There are many options for elder home care available to you and your loved ones here in Northern Virginia. If you have started thinking about senior home health care, you may be feeling overwhelmed with your choices. What do you need? Which should you choose? The type of care that is best for you will depend on your specific situation, and may vary as your needs change. However, knowing your different elder home care options and how to pay for them will help you and your loved ones plan for the future.

Home Health Care

What is it?

While home health care is officially the umbrella term for all types of in home care services available to seniors, most often it is the term used for “Skilled” or “Medical” Home Health Services. Generally speaking when someone is getting services such as skilled nursing, Physical, Occupational or Speech Therapy, in their home it is referred to as Home Health. These services are initiated based on medical need, require a physician order, and are intermittent or temporary in nature.

How do I pay for it?

With a doctor’s order and a qualified need, Skilled Home Health Care is covered by Medicare and most other insurance providers. Medicare Part A pays for Skilled Home Health Services provided in the home, while Medicare Part B pays for outpatient therapy in a clinic.

Non-Medical In-Home Care

What is it?

While still technically falling under the category of elder home health care, non-medical in-home care is less medical in nature than skilled home health services. It is designed to help people with Activities of Daily Living (ADLs), such as dressing and bathing, and Instrumental Activities of Daily Living (IADLs), such as laundry, light housekeeping and meal preparation. The goal of in-home care is to help seniors continue living in the comfort of their own home as they get older. Non-medical home care companies, such as Allegiance Home Care, employ caregivers who go to the client’s home and provide these services.

How do I pay for it?

Most Non-Medical In Home Care is paid for privately by the client. However, a client may be able to use their long term care insurance to pay for all or some of their home care. In some states, Medicaid also has a program to assist clients that are unable to pay with access to this type of service. The price range for non medical in home care varies widely depending on the type of services requested, the geographical location, and the qualifications and certifications of the caregiver. National averages range from $21-$36/hour.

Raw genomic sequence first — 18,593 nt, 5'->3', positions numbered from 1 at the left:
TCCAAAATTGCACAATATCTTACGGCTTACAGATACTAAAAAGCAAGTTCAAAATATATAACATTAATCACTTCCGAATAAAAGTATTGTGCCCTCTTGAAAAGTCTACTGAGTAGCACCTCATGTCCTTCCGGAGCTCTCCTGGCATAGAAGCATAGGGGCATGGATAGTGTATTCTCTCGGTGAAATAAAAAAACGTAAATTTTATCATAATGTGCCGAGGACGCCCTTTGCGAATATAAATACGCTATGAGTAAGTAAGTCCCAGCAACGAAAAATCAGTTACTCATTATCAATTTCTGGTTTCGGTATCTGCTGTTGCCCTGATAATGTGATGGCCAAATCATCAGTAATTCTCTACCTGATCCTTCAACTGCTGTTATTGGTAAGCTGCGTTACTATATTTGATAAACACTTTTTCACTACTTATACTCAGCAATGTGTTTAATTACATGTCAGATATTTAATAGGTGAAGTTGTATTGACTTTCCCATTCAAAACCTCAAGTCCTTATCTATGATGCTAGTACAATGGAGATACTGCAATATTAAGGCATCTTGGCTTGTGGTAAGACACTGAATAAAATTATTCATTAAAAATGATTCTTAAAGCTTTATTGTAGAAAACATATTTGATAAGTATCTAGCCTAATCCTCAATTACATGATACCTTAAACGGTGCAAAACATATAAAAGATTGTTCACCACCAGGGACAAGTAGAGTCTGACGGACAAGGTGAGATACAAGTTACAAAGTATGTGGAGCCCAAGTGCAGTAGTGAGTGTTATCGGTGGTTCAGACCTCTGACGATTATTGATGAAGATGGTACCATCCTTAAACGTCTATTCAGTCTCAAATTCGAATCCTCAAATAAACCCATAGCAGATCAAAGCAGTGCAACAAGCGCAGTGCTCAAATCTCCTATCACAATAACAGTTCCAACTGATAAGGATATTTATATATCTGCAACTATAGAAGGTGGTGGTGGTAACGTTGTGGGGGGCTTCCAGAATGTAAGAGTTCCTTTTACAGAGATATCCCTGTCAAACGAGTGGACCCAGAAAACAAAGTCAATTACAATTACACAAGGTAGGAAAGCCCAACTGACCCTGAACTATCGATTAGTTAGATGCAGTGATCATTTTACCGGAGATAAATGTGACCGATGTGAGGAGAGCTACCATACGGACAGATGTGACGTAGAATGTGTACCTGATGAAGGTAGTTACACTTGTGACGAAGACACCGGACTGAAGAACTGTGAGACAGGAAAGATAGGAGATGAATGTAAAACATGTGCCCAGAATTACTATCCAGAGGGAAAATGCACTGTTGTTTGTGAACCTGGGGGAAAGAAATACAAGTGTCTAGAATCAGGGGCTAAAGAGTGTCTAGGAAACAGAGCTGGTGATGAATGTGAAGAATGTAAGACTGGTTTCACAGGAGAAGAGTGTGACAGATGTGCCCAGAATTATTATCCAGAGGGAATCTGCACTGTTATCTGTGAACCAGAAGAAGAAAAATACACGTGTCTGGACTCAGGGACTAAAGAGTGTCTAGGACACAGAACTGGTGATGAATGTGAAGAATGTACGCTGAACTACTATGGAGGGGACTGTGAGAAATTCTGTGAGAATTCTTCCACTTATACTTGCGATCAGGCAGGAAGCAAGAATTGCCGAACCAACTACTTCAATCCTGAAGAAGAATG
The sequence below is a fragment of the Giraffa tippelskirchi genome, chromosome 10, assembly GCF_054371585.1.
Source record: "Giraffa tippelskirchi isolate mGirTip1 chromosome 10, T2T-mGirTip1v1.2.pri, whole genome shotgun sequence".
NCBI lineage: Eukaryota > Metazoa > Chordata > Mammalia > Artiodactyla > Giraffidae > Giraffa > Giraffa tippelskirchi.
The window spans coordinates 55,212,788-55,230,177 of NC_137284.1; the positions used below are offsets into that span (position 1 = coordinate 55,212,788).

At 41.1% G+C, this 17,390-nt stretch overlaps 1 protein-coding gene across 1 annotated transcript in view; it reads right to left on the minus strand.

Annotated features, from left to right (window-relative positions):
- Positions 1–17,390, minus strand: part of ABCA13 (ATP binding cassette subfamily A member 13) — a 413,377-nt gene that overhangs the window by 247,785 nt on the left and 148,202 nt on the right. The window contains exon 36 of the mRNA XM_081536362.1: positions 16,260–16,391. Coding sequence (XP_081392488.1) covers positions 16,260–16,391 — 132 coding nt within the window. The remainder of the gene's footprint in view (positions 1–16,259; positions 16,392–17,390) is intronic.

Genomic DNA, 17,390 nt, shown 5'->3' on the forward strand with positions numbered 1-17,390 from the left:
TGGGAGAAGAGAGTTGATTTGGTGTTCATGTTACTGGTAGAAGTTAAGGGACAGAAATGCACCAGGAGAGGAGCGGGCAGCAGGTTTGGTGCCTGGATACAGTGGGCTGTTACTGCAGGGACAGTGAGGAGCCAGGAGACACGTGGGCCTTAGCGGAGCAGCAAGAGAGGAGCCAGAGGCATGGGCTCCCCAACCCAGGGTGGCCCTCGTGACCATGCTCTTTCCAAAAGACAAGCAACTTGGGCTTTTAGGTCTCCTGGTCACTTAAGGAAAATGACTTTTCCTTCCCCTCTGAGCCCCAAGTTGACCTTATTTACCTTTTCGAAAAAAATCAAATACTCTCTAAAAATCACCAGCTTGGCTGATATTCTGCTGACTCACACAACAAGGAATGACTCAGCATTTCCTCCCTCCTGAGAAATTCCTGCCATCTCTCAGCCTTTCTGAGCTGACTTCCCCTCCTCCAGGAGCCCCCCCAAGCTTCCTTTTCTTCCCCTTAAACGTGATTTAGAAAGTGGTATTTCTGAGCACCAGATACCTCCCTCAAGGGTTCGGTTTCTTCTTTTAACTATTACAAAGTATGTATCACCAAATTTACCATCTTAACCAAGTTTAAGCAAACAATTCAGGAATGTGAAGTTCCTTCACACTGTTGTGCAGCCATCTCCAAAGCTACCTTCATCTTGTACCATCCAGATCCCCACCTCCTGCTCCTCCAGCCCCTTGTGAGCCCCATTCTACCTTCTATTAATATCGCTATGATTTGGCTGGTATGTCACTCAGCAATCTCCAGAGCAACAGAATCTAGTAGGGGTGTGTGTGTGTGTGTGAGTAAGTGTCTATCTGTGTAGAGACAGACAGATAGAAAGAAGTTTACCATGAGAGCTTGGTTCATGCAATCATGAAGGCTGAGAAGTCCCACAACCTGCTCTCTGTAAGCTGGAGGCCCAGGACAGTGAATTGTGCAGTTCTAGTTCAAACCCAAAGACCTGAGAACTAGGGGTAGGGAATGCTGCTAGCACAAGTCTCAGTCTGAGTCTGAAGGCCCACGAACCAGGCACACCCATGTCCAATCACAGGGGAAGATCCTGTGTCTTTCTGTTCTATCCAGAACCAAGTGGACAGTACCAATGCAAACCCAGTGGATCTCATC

Hospice Care

What is it?

Hospice care is designed for individuals during the final phases of life. It focuses on enabling patients to be comfortable, alert and enjoy a better quality of life while dealing with terminal illness. In addition to focusing on the physical health and comfort of a patient, hospice care also focuses on the emotional needs and spiritual well-being of the patients and their loved ones. Hospice care usually takes place in the comfort of an individual’s home, but there are also residential care facilities where patients can go to receive hospice services.  Hospice care providers also provide bereavement services and ongoing support to the patient’s family after the patient has passed away.

How do I pay for it?

Most hospice patients have their costs covered by Medicare Part A. Medicaid also provides coverage for hospice services that are very similar to those covered by Medicare.

Confused about which type of elder care is right for you and your loved ones? Allegiance Home Care is here to help! If you live in Northern Virginia and are considering in-home elder care, please contact us today for guidance on how to begin the process. 

About the Author: Pam Reynolds, CMC is the President and co-owner of Allegiance Aging Care Services. Pam has spent almost fifteen years working in senior care including long term care facilities and home health care. Her higher education is in Social Work, and she has been credentialed as both a certified Geriatric Care Manager and Licensed Assisted Living Administrator. Read more about Pam and her team of Aging Care Professionals here



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